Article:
If you thought this was going to be a smooth ride this Astros season you couldn’t have been more wrong. What you thought you could count on has turned to mud and what you thought was an ugly duckling is really a beautiful swan. And it’s not over yet, There’s still a month left to this season. Who knows how it’ll end up but this is why you can never speak in absolutes at any point in a 162-game season.
This season started with unbelievable starting pitching, well, everyone but Dallas Keuchel. He got off to a miserable start. The rest of the rotation was straight fire. Remember when Justin Verlander was a lock to win the Cy Young? 16 starts in he was 9-2 with a 1.60 ERA and 15 of those 16 were quality starts. He led the league with 130 strikeouts.
Since then he’s had 12 starts with a 4-6 record and given up 34 runs for a 4.46 ERA. Only half of those have been quality starts but the most alarming part is the 18 home runs he’s given up over those 12 starts. You don’t hear nearly as much about the Cy Young these days but with Chris Sale’s injuries Verlander is definitely still in the hunt thanks to that fast start.
On the other end of that spectrum is Keuchel. At one point it looked like he was going to have a tough time making the postseason rotation. On June 10th he went 4 ⅓ and gave up 6 runs, 5 earned which ballooned his ERA to 4.45. He was 3-8 on the year on a team that was 17 games over .500. In a contract year it looked like this would be Dallas’ last season in Houston.
Something somewhere somehow changed after that start and he’s been the Astros best pitcher over the last two months. Since then he’s 7-2 with a 2.74 ERA. All but three of his 14 starts have been quality starts. He’s back to clearly being the Astros number two starter.
There was a time this season when J.D. Davis, Derek Fisher and Tyler White were prominent in this lineup. Two of those three have gone by the wayside while Tyler White has not only played his way into an everyday role, he’s become one of their best hitters. That’s not an understatement.
Early on I’d get tweets about White in the lineup, how pitiful it was and how he should go back to Fresno. I don’t get those anymore. While he has a smaller sample size than most of the the guys in the lineup, he’s been so good that if the playoffs started today you could make the argument that he should be the team’s cleanup hitter.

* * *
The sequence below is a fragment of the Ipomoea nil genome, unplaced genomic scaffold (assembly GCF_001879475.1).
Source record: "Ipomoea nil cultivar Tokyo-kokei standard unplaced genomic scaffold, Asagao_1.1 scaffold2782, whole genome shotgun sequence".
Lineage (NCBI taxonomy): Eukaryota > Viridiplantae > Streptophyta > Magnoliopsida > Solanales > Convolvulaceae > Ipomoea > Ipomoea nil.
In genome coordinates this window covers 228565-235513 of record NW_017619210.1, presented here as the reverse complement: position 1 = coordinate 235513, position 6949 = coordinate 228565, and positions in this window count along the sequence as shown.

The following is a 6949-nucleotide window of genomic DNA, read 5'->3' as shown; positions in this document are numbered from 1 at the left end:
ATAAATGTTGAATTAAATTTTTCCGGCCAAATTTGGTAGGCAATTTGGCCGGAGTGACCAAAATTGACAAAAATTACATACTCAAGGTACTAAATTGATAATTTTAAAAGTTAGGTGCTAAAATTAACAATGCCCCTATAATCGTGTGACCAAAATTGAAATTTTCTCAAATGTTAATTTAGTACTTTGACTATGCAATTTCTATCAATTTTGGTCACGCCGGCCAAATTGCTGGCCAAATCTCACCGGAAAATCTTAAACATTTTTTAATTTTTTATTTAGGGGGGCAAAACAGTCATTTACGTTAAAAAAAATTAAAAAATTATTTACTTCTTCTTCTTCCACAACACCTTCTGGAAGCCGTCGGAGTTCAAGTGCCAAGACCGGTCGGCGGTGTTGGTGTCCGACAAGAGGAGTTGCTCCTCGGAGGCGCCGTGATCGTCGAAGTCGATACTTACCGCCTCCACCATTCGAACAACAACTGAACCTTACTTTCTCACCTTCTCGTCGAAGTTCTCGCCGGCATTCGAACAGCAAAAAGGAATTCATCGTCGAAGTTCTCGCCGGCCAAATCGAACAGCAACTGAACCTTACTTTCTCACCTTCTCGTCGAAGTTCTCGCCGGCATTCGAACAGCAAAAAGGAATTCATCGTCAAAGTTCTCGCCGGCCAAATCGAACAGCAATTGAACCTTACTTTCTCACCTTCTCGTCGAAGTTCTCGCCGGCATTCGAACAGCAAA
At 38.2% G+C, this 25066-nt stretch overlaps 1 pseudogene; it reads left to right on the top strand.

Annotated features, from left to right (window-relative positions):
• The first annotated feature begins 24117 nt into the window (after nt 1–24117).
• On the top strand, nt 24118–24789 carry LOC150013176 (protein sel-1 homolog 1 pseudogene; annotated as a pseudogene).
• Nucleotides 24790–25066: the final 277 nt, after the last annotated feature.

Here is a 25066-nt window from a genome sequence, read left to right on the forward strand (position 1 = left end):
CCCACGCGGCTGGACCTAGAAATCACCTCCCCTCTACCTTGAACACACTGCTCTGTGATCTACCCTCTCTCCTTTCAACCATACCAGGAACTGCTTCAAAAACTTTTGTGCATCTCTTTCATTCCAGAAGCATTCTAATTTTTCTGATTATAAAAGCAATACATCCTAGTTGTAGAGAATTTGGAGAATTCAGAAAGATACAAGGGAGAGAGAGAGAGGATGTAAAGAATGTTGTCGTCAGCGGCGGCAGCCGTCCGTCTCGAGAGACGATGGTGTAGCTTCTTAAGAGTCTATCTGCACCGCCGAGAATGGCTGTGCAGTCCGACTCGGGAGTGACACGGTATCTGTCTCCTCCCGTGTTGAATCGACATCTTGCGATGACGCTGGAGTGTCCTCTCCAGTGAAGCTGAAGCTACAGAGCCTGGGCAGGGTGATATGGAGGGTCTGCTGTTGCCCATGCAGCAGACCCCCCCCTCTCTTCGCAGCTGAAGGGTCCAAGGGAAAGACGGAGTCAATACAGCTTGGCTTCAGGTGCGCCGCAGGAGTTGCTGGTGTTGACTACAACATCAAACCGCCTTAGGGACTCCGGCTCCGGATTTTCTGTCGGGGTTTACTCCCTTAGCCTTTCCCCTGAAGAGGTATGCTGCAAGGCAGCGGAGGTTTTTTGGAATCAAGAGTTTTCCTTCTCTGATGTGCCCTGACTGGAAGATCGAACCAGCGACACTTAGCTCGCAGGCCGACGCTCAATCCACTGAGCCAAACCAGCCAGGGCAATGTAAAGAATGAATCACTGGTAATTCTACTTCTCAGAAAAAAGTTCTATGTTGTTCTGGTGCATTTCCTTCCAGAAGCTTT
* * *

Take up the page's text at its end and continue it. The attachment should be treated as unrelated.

White leads the team in OPS and slugging. He’s second in on-base, batting average and home runs per at-bat. Only Gattis hits homers at a better rate but White destroys him in every other category which is why Gattis doesn’t see the field anymore. Remember when Gattis knocked in 30 runs in June in 98 at bats? He’s had about half that many at bats this month and at this rate probably even fewer in September.
Remember when Marwin was costing himself millions in a contract year? Not anymore. At the end of May he was floundering with a .612 OPS. This month it’s 1.049, second only to White who needed a ninth inning walk-off home run yesterday to pass him. Good stuff.
Remember when the bullpen was a mess and there was maybe one guy (Colin McHugh) you could count on? Not the case anymore. I know Osuna has his issues. He will blow some saves. You’ve got to live with that. But a 7th, 8th, 9th of Pressly, Rondon, Osuna or Pressly, Osuna, Rondon or McHugh, Pressly, Rondon or McCullers, Rondon, Osuna or Sipp, McHugh, Rondon or whatever combination A.J. chooses to use is actually not scary anymore. There will be hiccups - always are - but at least you don’t think that you have to use a starter in relief to get anyone out this postseason.
I know Carlos Correa looks bad right now. His average is below .250. He looks lost at the plate. He shouldn’t be hitting clean-up for anyone let alone one of the best teams in the majors, but let’s not jump off the Correa boat just yet. If there’s anything we’ve learned from this season it’s that you never know, you just never know.